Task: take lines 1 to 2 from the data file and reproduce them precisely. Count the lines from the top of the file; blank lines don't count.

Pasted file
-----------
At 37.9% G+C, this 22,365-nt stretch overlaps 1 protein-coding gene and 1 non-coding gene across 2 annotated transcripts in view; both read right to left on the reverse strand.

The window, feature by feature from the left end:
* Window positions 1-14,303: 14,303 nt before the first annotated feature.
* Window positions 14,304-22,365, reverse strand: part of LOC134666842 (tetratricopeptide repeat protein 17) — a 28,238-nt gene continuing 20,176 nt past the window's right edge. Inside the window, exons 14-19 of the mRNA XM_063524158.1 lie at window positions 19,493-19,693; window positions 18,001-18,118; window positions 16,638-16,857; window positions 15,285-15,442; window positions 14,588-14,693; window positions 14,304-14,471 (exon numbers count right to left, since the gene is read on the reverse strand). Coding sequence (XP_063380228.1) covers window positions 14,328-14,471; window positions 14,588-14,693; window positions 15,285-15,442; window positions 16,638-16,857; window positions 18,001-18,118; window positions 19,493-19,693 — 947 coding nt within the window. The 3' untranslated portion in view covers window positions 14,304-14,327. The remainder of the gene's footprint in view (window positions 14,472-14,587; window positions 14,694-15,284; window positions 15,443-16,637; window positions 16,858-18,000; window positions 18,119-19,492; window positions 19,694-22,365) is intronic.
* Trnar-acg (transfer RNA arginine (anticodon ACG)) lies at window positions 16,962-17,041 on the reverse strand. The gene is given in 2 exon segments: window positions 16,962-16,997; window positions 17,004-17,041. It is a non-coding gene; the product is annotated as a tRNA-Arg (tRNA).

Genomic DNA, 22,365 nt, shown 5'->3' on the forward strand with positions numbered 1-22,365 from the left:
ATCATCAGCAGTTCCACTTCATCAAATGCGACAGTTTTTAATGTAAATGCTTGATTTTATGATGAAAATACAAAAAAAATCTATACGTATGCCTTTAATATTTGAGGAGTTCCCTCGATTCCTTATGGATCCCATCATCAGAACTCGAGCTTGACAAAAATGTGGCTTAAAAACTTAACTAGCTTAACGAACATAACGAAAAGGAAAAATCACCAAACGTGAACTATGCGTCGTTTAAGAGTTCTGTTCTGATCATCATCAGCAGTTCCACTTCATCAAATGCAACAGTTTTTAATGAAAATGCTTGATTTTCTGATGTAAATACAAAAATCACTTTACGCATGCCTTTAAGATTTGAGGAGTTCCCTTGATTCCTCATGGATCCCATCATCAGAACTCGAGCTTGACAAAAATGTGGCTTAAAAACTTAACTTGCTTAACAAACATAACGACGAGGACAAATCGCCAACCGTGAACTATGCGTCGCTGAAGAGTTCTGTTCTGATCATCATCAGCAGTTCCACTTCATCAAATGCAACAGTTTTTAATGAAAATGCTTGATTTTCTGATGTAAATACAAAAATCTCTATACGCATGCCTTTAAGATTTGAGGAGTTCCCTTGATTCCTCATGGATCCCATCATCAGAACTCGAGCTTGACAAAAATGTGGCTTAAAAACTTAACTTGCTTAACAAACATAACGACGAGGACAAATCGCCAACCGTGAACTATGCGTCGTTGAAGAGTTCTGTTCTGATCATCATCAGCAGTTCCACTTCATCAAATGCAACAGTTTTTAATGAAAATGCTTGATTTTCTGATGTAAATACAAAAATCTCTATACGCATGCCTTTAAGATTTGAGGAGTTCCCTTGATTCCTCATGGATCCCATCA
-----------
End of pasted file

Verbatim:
At 37.9% G+C, this 22,365-nt stretch overlaps 1 protein-coding gene and 1 non-coding gene across 2 annotated transcripts in view; both read right to left on the reverse strand.

The window, feature by feature from the left end: